When I was a little girl, I would sometimes fill my bed with shoes. I'd line them up at night beside my eight-year-old self and fall asleep. I welcomed them into my bed at night to protect my soul, just as their tough leather protected my soles by day.
A couple of years ago I bought 20 pairs of shoes at a contents sale, all but two of them high-heeled, pointy-toed splendours. Their owner had died a month before. I never knew her, but on sunny summer days I used to see her getting into her lipstick-red convertible. She had big puffed-up hair atop a big puffed-up body that was invariably clothed in black baby-doll dresses. Her jewellery was big and clangy and caught my eye with flashes of sunlight on gold. Perhaps that's why I never noticed her feet or what she had on them. But, oh, those shoes!
I was in her apartment the day of the sale selecting a number of large, radiant rhinestone earrings when a woman called out from the basement. "The ruby red slippers!"
I swiftly made my way downstairs to lay my eyes on the fabled red shoes. They were glowing in the dim light on the feet of some Dorothy wannabe.
Her feet were too big for them, so I was spared the embarrassment of having to beg. I swooped in and casually picked up the scarlet-sequined shoes before the four other shoppers could blink an eye. I went on to look through four large boxes filled to the brim with still more shoes in clear plastic bags, all cousins and sisters and aunts of the ruby reds. Every glittery toe and spike heel was in mint condition.
Colourful sequined shoes dot my living room, breaking the monotony, posing heel to heel atop door ledges and perching side by side on window sills and bookshelves in all their glittery artfulness.
Were their original owner still alive to witness this display, she might disapprove of their naked, de-bagged, dust-gathering lollygagging.
But I'd like to think that the Mistress of the Shoes is now joyously wondering why she rarely let these babies out to breathe and pose and cavort toe to toe, to kiss rhinestone to sequin, to dance shiny heel to scuffed sole.
"Ah," she might sigh, "shoes as art!" To hell with looking pretty in dazzling but body-warping shoes, shoes that lead the eye up to shapely calves that move the eye up further to an hourglass figure, if only one could achieve such a thing!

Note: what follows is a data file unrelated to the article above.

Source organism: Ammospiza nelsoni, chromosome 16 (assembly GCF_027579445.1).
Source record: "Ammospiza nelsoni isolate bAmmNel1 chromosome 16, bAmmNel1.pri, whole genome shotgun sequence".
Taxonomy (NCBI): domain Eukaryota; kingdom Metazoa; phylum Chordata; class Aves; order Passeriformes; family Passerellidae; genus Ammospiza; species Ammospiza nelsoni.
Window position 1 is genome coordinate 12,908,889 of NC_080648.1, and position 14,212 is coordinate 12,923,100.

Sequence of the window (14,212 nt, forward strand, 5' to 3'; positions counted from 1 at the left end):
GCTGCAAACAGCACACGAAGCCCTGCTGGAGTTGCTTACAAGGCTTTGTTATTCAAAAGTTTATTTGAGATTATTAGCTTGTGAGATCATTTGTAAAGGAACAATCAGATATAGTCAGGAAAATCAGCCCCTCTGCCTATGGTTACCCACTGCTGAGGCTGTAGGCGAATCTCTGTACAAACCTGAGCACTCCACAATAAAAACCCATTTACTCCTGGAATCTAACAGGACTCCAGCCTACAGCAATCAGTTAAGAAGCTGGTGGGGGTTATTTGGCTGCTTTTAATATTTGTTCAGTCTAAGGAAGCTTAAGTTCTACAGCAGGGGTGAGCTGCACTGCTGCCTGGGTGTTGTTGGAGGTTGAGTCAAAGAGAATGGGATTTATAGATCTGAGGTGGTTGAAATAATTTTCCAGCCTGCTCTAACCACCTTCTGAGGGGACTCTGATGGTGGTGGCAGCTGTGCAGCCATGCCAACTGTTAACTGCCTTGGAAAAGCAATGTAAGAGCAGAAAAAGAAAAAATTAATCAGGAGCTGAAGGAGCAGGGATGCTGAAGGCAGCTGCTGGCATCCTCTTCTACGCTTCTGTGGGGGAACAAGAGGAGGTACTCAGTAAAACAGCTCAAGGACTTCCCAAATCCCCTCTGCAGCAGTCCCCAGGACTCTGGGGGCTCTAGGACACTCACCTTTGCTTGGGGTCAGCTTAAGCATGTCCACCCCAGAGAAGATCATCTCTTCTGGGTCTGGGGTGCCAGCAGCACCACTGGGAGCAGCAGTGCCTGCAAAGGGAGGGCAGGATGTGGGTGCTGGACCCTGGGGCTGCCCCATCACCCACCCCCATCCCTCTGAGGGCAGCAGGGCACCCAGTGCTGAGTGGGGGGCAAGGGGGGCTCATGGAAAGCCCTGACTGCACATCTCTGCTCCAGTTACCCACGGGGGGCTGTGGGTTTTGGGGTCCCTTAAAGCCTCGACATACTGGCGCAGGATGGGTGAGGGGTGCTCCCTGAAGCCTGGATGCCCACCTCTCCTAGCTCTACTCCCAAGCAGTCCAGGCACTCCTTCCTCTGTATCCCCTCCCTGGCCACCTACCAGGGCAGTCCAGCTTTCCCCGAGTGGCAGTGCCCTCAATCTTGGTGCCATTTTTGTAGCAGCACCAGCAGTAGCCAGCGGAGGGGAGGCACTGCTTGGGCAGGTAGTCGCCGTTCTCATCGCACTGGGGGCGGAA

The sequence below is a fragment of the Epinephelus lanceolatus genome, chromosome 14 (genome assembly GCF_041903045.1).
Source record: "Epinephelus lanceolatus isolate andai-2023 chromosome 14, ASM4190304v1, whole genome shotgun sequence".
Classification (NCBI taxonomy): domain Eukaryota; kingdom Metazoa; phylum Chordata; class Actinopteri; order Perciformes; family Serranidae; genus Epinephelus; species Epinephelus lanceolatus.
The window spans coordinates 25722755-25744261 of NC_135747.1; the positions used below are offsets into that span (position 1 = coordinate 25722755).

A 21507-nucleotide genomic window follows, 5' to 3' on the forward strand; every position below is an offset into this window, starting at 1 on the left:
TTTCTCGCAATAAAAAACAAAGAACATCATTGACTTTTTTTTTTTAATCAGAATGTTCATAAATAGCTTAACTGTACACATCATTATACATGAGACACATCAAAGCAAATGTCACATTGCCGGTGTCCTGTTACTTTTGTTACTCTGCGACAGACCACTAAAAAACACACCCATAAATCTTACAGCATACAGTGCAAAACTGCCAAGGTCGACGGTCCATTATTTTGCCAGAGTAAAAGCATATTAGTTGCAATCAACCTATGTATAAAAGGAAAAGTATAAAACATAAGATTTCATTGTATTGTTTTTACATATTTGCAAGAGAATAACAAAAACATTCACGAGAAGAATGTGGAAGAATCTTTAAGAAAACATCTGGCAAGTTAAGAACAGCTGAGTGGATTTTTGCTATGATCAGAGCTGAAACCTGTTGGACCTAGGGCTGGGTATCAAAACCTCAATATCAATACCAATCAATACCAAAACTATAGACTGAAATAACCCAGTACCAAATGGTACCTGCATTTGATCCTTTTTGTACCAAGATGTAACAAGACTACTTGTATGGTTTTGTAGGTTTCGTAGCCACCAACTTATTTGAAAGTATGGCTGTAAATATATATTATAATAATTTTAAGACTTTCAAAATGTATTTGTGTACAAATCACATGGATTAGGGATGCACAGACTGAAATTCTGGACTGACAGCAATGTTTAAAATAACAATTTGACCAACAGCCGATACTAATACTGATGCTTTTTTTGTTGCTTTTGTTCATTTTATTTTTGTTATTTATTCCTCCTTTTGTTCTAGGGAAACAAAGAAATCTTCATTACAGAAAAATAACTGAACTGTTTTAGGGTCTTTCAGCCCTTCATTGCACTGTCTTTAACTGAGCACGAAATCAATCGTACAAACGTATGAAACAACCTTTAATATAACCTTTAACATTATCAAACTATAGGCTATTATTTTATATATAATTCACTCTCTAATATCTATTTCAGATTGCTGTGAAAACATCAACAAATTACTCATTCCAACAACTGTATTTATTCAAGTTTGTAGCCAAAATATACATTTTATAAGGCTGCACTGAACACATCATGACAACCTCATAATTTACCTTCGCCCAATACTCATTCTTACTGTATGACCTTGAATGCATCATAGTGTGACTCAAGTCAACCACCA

Her daughter told me that her mother had custom-made outfits matching each and every pair of shoes. I saw some of those ensembles, large dresses in black lace or pleather, all with enough fabric to make three dresses for me, were I to get crafty.
But no, I'm perfectly happy with my haul, which I seldom wear - only in private fashion shows where I tramp about my living room. On the other hand, I've only worn the ruby slippers to public places, jumping into cabs and landing at parties where they're instant conversation-starters and friend-makers.
Once, at a magazine editor's soiree, two prepubescent girls stood across the crowded room pointing and chatting excitedly. Finally, they came over to compliment me and ask where I got them. I made sure to impart my Philosophy of Footwear.
"They are merely for dress-up, not for actual living," I instructed like some Auntie Mame.
"In drop-dead high heels," I wanted to tell them, but didn't, "you are likely to end up just another urban doll with a broken heart and blistered feet."
That said, I have perched at the sensual and historic oak bar in the Laurentian Room in the amazing ruby reds. It's an evocative amber-lit room with four fireplaces high up in the walls. It even has what my lover calls a "shoe light" beneath the bar that sets my fabulous footwear ablaze.
At the end of fishnet-stockinged legs, these shoes flash a lustful message. And they can fuel a passionate encounter with just a glint of their silver sparkle in the dark, a flash that flares up from rhinestones or a ray of moonlight kissing crystal.
Not long ago, my good photographer friend took a picture of the ruby reds where they sit on my bookshelf atop volumes by Sylvia Plath and Emily Dickinson. He says it is the best portrait he has taken of me so far.